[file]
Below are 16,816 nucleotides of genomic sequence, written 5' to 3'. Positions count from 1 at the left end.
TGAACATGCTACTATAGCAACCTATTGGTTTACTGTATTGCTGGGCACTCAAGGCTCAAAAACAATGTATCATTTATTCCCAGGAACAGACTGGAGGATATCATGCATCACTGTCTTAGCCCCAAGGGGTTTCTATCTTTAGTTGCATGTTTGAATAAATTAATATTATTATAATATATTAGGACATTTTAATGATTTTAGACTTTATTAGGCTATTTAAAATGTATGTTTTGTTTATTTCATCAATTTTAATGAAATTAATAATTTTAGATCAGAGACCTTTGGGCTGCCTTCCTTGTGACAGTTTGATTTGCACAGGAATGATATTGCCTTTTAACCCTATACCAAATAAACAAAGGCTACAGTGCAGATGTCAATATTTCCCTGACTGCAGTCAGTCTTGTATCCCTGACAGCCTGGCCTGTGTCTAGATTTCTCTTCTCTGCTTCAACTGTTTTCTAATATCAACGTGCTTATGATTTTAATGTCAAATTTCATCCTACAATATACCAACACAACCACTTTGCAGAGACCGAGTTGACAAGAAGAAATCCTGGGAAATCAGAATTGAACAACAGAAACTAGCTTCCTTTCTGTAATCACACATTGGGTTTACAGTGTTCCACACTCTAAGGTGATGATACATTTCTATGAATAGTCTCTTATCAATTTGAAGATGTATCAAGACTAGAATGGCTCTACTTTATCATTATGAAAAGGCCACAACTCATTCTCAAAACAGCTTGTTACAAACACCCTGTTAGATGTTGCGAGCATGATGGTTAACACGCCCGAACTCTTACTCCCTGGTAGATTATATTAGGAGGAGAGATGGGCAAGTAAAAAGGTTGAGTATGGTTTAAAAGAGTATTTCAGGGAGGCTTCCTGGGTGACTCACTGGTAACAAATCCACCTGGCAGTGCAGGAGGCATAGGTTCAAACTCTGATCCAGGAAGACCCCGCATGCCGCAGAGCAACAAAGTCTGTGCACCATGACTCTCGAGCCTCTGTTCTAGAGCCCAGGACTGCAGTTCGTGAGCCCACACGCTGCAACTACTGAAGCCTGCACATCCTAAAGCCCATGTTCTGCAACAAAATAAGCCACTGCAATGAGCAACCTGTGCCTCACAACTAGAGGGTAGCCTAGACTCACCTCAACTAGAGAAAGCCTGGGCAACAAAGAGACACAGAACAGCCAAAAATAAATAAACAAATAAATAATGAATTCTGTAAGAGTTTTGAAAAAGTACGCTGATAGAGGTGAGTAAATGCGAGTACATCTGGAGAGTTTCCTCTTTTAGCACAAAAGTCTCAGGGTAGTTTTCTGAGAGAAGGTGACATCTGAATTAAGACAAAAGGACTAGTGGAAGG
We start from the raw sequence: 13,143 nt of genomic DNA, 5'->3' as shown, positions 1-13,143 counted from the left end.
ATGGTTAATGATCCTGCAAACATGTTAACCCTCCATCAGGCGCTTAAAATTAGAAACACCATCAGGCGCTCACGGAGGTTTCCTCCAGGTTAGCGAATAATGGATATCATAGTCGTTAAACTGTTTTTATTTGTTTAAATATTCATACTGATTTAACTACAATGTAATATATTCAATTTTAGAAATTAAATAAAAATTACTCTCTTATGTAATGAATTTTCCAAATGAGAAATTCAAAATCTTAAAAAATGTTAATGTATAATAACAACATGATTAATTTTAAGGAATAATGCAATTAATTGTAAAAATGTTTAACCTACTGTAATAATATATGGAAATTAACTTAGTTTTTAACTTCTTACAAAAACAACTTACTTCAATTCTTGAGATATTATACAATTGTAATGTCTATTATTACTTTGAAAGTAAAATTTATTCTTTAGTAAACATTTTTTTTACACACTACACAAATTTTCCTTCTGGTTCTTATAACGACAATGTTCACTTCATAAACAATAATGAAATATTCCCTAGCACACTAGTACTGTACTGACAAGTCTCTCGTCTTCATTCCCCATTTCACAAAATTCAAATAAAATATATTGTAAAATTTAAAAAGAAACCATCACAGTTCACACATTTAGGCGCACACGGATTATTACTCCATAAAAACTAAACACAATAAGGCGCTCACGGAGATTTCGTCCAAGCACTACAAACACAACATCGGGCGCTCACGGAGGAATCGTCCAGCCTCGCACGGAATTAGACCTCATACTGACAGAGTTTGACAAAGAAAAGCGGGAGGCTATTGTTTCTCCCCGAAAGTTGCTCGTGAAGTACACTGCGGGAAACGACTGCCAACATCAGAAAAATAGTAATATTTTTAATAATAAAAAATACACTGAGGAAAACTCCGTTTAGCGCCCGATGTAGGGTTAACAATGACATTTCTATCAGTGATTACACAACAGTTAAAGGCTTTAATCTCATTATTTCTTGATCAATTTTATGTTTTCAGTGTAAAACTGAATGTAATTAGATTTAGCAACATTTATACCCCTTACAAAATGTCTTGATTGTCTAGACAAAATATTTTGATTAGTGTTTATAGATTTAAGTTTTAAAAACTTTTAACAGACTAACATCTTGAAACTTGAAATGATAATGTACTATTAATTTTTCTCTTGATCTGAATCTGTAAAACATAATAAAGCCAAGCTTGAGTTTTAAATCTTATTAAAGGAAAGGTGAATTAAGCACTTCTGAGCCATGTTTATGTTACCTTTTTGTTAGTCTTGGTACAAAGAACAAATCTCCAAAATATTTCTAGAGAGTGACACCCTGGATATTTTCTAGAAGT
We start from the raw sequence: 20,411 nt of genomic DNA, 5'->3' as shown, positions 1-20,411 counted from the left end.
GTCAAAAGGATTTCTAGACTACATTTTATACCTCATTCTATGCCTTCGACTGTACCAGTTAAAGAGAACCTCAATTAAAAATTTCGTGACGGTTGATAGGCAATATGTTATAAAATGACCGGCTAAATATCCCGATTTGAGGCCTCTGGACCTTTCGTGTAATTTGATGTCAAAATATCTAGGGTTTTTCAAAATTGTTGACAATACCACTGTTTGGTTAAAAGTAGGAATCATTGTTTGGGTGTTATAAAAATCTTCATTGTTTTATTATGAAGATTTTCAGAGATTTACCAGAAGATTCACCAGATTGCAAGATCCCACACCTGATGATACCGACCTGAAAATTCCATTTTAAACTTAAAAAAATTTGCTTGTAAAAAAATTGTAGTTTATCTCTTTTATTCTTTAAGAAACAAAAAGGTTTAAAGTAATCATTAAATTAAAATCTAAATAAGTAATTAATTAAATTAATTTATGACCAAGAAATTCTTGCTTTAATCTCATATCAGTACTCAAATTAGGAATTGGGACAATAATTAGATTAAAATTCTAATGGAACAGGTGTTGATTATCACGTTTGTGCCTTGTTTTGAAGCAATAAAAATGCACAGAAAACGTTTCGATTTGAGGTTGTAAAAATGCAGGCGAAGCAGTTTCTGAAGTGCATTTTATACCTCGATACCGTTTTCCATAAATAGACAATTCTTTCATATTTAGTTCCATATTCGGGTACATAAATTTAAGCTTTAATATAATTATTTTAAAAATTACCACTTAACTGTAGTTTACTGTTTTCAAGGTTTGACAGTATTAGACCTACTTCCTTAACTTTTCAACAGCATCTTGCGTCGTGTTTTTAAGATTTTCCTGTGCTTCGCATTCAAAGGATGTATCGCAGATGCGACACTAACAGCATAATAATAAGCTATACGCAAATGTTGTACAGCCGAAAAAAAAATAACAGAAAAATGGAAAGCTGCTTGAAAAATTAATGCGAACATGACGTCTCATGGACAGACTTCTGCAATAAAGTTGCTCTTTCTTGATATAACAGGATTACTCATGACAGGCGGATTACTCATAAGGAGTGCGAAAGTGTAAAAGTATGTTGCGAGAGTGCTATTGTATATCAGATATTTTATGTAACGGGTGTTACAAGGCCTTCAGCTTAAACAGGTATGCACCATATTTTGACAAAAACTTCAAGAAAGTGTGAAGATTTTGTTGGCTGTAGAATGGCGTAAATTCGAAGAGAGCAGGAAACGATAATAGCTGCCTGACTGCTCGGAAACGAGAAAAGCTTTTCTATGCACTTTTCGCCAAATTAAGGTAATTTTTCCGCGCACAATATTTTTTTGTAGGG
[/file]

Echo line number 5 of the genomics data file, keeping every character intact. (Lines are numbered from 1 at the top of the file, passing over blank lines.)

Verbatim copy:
We start from the raw sequence: 20,411 nt of genomic DNA, 5'->3' as shown, positions 1-20,411 counted from the left end.